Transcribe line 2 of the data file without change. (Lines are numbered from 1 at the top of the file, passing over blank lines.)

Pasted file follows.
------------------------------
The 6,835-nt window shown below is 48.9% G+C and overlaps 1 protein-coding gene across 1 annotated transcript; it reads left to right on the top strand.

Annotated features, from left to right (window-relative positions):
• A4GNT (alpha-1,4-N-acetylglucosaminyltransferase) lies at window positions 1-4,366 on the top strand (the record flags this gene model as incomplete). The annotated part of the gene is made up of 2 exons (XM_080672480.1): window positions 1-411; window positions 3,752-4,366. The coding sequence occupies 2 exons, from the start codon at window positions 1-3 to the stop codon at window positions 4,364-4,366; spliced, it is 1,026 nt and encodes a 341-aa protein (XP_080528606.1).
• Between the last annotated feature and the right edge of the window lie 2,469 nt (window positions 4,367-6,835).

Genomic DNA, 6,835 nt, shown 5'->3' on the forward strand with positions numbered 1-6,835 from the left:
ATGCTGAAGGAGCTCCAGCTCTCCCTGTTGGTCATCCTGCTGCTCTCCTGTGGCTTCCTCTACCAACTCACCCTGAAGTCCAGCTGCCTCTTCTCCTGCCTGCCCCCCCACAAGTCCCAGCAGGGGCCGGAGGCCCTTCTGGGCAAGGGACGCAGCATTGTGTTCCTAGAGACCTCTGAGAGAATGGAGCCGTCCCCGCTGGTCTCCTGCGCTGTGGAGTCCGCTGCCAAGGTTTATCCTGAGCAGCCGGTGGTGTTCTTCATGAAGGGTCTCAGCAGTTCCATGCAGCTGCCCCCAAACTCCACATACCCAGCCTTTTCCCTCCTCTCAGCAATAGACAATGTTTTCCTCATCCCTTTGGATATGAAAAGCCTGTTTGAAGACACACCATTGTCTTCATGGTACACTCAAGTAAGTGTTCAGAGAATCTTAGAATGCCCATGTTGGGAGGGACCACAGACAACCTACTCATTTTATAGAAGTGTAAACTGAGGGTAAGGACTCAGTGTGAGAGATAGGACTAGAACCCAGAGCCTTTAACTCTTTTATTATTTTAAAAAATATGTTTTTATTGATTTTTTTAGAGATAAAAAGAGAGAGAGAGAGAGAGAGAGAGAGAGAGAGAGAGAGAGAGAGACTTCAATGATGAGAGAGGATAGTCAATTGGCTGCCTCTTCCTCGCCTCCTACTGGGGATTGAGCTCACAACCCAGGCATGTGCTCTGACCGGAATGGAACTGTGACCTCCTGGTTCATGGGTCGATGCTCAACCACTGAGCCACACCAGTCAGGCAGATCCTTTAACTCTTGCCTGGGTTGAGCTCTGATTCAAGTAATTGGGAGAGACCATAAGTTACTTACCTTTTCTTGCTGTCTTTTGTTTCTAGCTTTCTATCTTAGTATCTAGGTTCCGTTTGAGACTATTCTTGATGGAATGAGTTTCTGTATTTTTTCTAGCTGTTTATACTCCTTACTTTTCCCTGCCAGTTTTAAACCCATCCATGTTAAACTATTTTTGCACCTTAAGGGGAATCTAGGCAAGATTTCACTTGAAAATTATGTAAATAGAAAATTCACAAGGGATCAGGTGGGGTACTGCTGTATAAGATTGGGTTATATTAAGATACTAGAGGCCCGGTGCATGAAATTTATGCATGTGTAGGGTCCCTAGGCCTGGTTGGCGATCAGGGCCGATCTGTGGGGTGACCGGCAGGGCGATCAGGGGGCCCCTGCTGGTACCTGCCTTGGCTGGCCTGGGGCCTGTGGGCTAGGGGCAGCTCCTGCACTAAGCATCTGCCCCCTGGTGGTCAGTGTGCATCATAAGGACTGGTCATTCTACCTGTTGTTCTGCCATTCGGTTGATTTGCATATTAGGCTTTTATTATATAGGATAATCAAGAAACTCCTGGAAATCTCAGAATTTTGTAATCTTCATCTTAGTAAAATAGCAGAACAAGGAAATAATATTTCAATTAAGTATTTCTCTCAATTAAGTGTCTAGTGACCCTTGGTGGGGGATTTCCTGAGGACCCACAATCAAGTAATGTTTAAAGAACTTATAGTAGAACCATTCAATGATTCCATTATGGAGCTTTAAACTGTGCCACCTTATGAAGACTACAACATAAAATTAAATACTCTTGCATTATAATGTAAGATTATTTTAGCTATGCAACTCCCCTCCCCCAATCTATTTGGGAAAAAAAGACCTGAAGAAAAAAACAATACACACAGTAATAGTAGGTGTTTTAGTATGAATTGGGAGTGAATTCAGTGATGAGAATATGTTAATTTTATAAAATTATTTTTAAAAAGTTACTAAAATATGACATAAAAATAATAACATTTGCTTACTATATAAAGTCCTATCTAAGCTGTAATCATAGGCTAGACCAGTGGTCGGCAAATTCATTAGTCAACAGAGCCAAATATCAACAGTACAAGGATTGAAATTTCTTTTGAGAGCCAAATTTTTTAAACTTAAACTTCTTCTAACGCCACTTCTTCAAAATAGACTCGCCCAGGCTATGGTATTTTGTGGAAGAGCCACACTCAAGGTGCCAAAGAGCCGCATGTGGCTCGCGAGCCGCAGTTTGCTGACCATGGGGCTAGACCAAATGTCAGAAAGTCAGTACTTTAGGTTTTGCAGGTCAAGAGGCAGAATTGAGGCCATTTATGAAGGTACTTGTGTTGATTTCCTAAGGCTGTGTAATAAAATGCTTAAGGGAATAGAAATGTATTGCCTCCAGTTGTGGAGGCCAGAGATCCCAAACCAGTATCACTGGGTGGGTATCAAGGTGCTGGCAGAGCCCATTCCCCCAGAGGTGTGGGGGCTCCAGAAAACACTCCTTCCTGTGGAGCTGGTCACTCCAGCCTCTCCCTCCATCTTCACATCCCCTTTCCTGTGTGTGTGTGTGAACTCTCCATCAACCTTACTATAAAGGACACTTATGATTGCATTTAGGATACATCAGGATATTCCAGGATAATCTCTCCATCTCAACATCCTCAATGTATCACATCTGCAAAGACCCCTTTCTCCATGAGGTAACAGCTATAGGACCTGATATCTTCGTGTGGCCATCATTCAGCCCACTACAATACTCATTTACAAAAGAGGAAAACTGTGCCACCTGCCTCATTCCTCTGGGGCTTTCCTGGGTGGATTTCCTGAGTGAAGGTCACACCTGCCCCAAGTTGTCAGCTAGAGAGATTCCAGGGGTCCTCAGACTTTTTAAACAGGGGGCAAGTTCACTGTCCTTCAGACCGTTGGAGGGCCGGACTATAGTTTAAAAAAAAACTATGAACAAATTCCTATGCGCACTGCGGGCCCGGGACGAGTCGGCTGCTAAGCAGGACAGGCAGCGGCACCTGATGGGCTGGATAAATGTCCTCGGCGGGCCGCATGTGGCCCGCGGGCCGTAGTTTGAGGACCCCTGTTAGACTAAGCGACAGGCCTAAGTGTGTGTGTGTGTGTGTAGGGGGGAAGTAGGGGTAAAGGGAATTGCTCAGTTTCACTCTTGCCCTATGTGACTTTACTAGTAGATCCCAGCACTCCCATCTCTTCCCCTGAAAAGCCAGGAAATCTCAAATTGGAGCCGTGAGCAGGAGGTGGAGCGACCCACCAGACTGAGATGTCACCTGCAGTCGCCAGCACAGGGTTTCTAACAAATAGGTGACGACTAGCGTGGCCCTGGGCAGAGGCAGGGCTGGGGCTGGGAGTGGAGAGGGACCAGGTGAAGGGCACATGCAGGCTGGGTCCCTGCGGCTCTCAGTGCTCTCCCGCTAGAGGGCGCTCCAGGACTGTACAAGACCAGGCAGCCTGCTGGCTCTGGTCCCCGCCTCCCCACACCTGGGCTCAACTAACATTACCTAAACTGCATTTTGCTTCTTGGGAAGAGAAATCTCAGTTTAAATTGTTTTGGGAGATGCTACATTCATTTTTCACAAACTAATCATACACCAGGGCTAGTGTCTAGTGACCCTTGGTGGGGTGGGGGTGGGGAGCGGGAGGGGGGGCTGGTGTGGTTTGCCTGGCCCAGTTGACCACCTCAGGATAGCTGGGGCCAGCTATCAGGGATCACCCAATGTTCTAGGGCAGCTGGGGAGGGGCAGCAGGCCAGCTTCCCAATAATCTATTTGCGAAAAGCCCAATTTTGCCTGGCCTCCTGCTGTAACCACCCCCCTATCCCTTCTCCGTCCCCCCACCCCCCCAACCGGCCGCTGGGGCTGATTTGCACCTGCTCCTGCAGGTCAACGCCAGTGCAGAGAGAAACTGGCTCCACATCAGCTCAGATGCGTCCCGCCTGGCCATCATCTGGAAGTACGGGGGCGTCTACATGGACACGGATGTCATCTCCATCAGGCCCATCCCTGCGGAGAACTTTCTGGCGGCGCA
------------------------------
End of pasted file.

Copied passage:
Annotated features, from left to right (window-relative positions):